Easy Applesauce

Introduction: Easy Applesauce

About: Hello and Welcome to In the Kitchen With Matt. I am your host Matt Taylor. My goal for the show is to teach you how to cook really good food at home for cheap. Eating out everyday can get expensive, but it doe…

In this Instructable, I will show you how to make applesauce at home. This easy amazing homemade applesauce recipe comes together in under 45 minutes or so. Serve it warm with some vanilla ice cream serve it chilled by itself, or use it in other dishes like applesauce muffins. If you love applesauce you have got to try this applesauce from scratch. If I can do it, you can do it. Let's get started!

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Follow the easy steps below or watch the tutorial video or do both. :)

Step 1: Ingredients and Tools

You may print the recipe here if you like.

Ingredients:

  • 6 medium to large apples (Gala, Granny Smith, Washington, etc.)
  • 1/2 cup water (118ml)
  • 1/3 cup sugar (68g) (You may use less if you want)
  • 1 tsp. ground cinnamon (3g) (optional)

Tools:

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Step 2: Combine the Ingredients

Wash, peel, and core the apples. Then cut them up into chunks. Place the apples in a large pot. Pour in the water, sugar, and cinnamon. You can leave the cinnamon out if you don't like cinnamon, and reduce the amount of sugar if you want it less sweet. Although I recommend making it like this the first time.

Step 3: Heat the Apples

Place the pot on the stovetop and set the heat to medium-high. Stir occasionally and bring it to a boil. Once it comes to a boil, turn the heat to medium-low and put the lid on the pot. Allow it to cook for 20 to 25 minutes until the apples get really soft. Some of them may look a little translucent even. Then remove them from the heat.

Step 4: Mash, Mash, Mash

Let the apples cool for about 5 minutes and then go to work mashing them. You can use a fork or a potato masher works really well, that is my favorite tool to use. Or if you want it super smooth use an immersion blender or a food processor or blender. It may be too much for the food processor so divide it in half if you are going to use that, and do it in two stages.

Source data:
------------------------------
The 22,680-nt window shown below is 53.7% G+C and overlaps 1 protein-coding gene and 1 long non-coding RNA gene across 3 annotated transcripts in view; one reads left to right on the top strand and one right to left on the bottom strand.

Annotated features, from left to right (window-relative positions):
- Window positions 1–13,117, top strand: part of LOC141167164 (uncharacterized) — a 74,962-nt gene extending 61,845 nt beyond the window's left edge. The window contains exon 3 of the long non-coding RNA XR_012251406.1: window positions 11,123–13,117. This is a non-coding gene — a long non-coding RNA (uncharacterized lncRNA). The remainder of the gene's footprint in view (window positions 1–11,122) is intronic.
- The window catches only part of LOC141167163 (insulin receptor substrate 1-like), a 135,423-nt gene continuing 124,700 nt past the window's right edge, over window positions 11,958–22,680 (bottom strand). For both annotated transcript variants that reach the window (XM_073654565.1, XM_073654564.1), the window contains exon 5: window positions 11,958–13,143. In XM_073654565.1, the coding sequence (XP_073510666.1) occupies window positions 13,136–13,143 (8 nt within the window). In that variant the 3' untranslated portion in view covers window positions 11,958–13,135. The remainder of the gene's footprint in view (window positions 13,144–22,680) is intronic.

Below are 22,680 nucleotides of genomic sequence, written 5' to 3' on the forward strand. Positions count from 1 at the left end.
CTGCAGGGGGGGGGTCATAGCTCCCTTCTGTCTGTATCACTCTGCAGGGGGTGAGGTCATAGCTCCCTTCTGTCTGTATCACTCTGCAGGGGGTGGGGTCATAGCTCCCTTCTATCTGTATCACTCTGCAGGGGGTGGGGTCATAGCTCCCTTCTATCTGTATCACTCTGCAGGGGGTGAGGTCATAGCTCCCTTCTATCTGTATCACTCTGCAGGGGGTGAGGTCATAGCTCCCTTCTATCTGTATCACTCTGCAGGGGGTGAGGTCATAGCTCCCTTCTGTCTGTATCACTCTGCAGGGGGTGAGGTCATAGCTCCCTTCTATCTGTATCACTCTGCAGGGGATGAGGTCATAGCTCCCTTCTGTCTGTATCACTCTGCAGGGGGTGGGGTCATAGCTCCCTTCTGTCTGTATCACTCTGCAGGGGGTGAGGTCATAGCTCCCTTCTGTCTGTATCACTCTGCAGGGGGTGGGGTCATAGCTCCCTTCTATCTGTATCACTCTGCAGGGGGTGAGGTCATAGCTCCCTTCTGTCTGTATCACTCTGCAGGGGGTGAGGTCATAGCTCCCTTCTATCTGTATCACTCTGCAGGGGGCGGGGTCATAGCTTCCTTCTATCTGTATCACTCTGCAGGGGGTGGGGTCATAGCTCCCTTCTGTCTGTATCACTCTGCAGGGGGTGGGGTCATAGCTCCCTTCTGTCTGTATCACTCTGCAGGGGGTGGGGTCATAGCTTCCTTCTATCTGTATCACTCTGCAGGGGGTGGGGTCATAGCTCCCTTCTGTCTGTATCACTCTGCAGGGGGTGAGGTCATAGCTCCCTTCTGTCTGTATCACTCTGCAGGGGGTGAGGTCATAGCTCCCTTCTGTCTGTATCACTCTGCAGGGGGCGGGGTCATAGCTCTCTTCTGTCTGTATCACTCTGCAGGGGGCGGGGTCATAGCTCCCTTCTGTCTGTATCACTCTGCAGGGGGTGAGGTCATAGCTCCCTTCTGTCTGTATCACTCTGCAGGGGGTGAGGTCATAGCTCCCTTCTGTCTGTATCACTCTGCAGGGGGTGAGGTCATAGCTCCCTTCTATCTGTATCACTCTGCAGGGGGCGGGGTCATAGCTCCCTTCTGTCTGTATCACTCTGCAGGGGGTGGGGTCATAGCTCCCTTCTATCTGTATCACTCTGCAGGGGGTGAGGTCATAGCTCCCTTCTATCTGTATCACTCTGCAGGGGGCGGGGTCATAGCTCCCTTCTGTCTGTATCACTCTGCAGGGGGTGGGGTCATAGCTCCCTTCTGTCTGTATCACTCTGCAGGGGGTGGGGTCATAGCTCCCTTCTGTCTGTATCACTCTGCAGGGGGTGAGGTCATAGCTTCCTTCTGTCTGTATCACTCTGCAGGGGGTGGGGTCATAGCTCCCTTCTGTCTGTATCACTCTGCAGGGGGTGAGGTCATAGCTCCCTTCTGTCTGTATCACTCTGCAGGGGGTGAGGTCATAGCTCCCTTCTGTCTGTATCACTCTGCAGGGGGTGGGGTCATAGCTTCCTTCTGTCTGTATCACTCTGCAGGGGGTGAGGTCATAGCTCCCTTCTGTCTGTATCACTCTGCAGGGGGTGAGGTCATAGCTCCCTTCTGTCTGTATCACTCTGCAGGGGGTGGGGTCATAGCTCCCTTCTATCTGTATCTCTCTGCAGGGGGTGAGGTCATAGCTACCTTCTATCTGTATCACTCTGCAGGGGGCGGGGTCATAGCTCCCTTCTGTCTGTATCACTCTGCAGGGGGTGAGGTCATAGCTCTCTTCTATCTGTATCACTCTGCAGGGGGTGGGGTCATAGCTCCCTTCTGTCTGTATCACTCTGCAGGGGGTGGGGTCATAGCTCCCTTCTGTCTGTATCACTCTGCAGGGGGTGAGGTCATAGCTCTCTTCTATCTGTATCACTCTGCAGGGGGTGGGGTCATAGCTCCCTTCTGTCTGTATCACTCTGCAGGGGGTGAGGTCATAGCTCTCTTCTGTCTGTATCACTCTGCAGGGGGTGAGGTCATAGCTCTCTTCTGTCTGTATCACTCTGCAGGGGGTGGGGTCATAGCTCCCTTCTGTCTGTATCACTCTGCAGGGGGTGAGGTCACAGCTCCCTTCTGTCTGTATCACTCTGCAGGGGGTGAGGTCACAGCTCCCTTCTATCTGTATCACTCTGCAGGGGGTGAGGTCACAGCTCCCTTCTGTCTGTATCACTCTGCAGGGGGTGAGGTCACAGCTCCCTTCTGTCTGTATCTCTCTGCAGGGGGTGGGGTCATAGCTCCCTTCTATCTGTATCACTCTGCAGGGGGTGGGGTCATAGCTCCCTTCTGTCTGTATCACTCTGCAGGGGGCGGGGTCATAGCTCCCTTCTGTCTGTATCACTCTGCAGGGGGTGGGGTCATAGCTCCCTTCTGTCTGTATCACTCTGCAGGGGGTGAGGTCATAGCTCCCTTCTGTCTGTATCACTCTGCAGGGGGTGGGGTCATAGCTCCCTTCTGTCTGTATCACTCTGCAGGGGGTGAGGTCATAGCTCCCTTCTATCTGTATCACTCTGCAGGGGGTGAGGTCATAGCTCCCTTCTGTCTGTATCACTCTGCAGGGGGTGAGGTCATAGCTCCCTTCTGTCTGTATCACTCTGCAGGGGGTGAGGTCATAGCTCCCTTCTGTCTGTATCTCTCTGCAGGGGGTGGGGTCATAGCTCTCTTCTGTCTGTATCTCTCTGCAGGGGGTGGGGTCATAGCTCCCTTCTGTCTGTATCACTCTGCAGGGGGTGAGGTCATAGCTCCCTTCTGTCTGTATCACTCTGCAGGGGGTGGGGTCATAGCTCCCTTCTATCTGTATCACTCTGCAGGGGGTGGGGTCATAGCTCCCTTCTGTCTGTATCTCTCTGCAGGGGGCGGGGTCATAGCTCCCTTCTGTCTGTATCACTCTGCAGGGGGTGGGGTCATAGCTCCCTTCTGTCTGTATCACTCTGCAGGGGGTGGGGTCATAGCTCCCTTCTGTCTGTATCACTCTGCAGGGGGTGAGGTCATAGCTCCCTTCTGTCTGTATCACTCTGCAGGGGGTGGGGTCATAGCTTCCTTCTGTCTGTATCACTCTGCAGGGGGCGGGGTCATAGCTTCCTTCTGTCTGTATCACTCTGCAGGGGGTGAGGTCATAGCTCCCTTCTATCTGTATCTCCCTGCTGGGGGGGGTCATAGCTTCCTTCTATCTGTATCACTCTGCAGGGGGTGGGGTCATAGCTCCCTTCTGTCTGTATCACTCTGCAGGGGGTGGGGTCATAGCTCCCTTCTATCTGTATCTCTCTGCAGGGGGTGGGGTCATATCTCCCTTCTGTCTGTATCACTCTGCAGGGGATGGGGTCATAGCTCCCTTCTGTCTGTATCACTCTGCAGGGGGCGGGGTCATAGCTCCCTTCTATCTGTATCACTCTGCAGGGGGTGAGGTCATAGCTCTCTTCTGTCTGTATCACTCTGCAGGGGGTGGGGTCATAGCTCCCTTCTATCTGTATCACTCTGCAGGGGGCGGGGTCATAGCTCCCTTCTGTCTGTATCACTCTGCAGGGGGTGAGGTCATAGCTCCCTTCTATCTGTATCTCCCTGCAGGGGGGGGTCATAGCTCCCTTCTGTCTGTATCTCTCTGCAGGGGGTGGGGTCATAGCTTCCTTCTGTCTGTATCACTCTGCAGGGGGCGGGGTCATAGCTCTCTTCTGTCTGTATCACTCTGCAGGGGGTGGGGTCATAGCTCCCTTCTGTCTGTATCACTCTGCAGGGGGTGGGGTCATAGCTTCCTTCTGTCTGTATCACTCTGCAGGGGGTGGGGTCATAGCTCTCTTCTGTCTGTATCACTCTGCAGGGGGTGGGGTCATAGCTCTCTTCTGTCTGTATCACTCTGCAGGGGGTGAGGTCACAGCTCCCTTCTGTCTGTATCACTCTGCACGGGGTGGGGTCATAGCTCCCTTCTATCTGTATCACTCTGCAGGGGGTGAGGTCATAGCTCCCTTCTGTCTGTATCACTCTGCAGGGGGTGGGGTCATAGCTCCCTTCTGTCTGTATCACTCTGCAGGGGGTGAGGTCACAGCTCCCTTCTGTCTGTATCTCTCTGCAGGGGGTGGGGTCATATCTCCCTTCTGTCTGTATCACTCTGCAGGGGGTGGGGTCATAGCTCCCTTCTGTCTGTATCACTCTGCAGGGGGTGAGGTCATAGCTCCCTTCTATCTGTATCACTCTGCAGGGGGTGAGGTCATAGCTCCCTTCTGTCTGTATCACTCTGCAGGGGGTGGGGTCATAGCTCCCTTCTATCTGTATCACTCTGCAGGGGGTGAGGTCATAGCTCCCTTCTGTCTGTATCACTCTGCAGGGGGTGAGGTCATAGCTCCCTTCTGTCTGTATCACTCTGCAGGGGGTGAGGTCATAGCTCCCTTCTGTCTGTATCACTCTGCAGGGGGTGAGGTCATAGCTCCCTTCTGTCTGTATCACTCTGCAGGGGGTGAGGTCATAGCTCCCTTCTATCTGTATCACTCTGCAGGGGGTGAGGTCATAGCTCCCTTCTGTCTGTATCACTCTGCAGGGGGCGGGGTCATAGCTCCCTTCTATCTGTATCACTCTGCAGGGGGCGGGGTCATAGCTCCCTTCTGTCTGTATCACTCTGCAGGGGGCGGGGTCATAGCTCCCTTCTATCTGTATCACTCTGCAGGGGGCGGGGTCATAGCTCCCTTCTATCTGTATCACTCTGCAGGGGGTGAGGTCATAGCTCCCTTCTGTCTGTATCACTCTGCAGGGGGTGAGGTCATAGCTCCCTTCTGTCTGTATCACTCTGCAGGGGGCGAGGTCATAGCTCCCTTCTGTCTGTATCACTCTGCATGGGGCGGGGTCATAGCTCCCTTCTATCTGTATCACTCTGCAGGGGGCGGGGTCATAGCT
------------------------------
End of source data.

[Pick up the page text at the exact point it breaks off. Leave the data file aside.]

Serve it warm with ice cream, chilled, or use it in baking recipes like these homemade applesauce muffins. Enjoy!

Step 5: How to Store Applesauce

Allow the applesauce to cool completely and then you can store it in a mason jar with a lid, or an airtight container with a lid, and place it in the fridge for a few weeks, or even freeze it for longer storage.

Step 6: Video Tutorial

Now watch those steps in action with this video tutorial. :)

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    17 Comments

    0
    automaticarsenic
    automaticarsenic

    1 year ago

    When my son was a baby I made applesauce for him. Once a week I'd peel, chop, and puree about eight apples, then freeze it in ice cube trays (since an ice cube was about his serving size). Didn't add any water or sugar, but sometimes I'd use a tiny touch of cinnamon.

    0
    pbelloli
    pbelloli

    1 year ago

    Could this be made with pears vs. apples?

    0
    In The Kitchen With Matt
    In The Kitchen With Matt

    Reply 1 year ago

    Yes! Pears tend to have a little higher water content, so you may want to reduce the amount of extra water added by a few tablespoons. It really doesn't matter however, because if you have extra water it will just take a bit longer. :)

    0
    jim36
    jim36

    1 year ago